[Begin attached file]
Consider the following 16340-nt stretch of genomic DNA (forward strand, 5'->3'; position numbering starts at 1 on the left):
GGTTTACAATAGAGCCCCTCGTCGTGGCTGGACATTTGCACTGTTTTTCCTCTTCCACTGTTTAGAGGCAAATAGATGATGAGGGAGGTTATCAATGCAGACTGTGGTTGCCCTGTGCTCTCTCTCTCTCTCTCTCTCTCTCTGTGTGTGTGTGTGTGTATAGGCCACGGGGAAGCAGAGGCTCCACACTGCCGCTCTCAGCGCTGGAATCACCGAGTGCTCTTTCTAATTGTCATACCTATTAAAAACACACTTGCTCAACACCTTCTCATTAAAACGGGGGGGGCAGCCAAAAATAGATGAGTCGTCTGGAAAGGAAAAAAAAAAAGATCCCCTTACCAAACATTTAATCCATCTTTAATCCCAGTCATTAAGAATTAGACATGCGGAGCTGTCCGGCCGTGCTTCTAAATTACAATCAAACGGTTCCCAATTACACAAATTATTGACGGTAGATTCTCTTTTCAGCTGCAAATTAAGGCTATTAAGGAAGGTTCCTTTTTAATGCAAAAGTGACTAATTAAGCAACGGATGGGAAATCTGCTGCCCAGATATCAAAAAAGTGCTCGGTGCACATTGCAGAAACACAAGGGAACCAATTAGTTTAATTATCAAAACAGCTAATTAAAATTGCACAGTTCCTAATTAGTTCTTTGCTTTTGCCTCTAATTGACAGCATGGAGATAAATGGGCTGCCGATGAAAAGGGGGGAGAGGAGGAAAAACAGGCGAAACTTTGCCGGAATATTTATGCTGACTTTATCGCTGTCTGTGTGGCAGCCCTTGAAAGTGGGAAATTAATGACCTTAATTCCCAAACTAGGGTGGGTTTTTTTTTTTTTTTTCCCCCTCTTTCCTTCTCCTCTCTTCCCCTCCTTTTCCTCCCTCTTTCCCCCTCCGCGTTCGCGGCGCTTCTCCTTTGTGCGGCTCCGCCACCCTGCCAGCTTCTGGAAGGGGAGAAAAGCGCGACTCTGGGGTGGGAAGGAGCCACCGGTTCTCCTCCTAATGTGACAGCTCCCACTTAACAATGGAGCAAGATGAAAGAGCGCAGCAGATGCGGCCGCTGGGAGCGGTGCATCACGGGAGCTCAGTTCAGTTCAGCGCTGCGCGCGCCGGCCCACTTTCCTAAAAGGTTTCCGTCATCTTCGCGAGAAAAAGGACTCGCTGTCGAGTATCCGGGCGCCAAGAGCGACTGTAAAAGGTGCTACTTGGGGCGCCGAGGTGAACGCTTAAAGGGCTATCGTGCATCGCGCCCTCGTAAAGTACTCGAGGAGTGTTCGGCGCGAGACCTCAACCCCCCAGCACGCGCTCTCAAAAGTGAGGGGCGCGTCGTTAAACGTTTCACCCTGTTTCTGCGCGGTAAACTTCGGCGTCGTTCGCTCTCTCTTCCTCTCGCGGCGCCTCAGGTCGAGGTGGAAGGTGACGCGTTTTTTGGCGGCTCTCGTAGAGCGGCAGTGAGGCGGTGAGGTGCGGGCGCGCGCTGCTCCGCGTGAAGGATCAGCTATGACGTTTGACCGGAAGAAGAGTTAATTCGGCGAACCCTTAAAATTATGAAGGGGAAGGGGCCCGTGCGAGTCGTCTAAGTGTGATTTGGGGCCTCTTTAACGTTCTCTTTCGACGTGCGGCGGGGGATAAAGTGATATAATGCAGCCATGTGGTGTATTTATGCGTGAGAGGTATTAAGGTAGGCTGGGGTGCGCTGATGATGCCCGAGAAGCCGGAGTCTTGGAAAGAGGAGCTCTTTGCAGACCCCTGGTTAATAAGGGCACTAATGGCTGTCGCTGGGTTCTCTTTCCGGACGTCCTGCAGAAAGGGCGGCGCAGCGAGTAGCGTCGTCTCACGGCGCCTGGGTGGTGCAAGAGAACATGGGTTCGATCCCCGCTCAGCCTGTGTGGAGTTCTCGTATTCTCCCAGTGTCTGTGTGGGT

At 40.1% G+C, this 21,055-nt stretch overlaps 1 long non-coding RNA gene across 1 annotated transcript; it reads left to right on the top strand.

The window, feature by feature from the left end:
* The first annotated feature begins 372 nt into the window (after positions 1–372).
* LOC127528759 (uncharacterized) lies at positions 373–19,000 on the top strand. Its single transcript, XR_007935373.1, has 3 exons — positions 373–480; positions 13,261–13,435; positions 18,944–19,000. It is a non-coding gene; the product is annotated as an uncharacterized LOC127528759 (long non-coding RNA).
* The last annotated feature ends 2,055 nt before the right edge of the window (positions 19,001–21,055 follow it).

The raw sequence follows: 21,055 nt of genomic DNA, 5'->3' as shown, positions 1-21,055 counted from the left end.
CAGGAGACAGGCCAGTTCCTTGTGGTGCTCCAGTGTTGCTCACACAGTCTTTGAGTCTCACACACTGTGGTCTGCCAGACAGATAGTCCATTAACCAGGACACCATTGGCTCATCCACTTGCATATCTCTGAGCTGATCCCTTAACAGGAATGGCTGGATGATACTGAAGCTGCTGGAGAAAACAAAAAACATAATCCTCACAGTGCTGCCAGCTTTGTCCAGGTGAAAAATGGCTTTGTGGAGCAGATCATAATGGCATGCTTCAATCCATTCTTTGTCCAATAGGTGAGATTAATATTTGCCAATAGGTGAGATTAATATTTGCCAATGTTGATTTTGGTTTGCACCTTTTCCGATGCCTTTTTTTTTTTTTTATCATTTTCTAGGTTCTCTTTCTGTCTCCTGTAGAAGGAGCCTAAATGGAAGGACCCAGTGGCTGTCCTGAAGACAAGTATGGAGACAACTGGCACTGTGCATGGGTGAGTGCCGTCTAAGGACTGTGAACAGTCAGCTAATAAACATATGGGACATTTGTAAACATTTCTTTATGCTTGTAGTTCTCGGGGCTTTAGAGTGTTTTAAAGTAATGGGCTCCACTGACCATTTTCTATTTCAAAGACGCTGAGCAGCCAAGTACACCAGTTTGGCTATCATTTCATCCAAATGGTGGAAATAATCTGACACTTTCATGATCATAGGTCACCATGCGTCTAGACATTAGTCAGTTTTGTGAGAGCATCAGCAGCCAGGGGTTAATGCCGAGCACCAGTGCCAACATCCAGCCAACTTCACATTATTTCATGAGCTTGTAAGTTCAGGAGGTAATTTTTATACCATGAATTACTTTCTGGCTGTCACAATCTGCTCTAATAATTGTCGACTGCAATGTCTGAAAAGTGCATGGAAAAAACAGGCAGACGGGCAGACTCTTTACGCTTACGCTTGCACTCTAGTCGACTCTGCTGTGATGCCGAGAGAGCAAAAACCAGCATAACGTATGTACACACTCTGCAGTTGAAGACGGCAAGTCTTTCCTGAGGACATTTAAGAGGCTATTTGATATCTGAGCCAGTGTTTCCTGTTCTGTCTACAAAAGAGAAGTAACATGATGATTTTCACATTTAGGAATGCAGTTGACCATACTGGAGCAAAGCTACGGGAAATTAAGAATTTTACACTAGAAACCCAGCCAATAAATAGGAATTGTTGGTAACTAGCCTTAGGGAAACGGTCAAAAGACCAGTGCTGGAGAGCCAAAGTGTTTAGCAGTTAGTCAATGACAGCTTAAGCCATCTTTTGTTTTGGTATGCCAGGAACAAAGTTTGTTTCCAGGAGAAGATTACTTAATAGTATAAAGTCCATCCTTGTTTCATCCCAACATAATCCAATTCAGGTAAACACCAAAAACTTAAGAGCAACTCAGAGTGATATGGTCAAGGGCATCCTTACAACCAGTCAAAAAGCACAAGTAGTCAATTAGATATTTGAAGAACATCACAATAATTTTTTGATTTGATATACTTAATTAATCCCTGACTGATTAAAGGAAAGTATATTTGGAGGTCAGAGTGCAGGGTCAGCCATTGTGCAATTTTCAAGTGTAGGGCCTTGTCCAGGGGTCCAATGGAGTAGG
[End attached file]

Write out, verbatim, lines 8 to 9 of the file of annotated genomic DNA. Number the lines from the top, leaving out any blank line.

The raw sequence follows: 21,055 nt of genomic DNA, 5'->3' as shown, positions 1-21,055 counted from the left end.
CAGGAGACAGGCCAGTTCCTTGTGGTGCTCCAGTGTTGCTCACACAGTCTTTGAGTCTCACACACTGTGGTCTGCCAGACAGATAGTCCATTAACCAGGACACCATTGGCTCATCCACTTGCATATCTCTGAGCTGATCCCTTAACAGGAATGGCTGGATGATACTGAAGCTGCTGGAGAAAACAAAAAACATAATCCTCACAGTGCTGCCAGCTTTGTCCAGGTGAAAAATGGCTTTGTGGAGCAGATCATAATGGCATGCTTCAATCCATTCTTTGTCCAATAGGTGAGATTAATATTTGCCAATAGGTGAGATTAATATTTGCCAATGTTGATTTTGGTTTGCACCTTTTCCGATGCCTTTTTTTTTTTTTTATCATTTTCTAGGTTCTCTTTCTGTCTCCTGTAGAAGGAGCCTAAATGGAAGGACCCAGTGGCTGTCCTGAAGACAAGTATGGAGACAACTGGCACTGTGCATGGGTGAGTGCCGTCTAAGGACTGTGAACAGTCAGCTAATAAACATATGGGACATTTGTAAACATTTCTTTATGCTTGTAGTTCTCGGGGCTTTAGAGTGTTTTAAAGTAATGGGCTCCACTGACCATTTTCTATTTCAAAGACGCTGAGCAGCCAAGTACACCAGTTTGGCTATCATTTCATCCAAATGGTGGAAATAATCTGACACTTTCATGATCATAGGTCACCATGCGTCTAGACATTAGTCAGTTTTGTGAGAGCATCAGCAGCCAGGGGTTAATGCCGAGCACCAGTGCCAACATCCAGCCAACTTCACATTATTTCATGAGCTTGTAAGTTCAGGAGGTAATTTTTATACCATGAATTACTTTCTGGCTGTCACAATCTGCTCTAATAATTGTCGACTGCAATGTCTGAAAAGTGCATGGAAAAAACAGGCAGACGGGCAGACTCTTTACGCTTACGCTTGCACTCTAGTCGACTCTGCTGTGATGCCGAGAGAGCAAAAACCAGCATAACGTATGTACACACTCTGCAGTTGAAGACGGCAAGTCTTTCCTGAGGACATTTAAGAGGCTATTTGATATCTGAGCCAGTGTTTCCTGTTCTGTCTACAAAAGAGAAGTAACATGATGATTTTCACATTTAGGAATGCAGTTGACCATACTGGAGCAAAGCTACGGGAAATTAAGAATTTTACACTAGAAACCCAGCCAATAAATAGGAATTGTTGGTAACTAGCCTTAGGGAAACGGTCAAAAGACCAGTGCTGGAGAGCCAAAGTGTTTAGCAGTTAGTCAATGACAGCTTAAGCCATCTTTTGTTTTGGTATGCCAGGAACAAAGTTTGTTTCCAGGAGAAGATTACTTAATAGTATAAAGTCCATCCTTGTTTCATCCCAACATAATCCAATTCAGGTAAACACCAAAAACTTAAGAGCAACTCAGAGTGATATGGTCAAGGGCATCCTTACAACCAGTCAAAAAGCACAAGTAGTCAATTAGATATTTGAAGAACATCACAATAATTTTTTGATTTGATATACTTAATTAATCCCTGACTGATTAAAGGAAAGTATATTTGGAGGTCAGAGTGCAGGGTCAGCCATTGTGCAATTTTCAAGTGTAGGGCCTTGTCCAGGGGTCCAATGGAGTAGG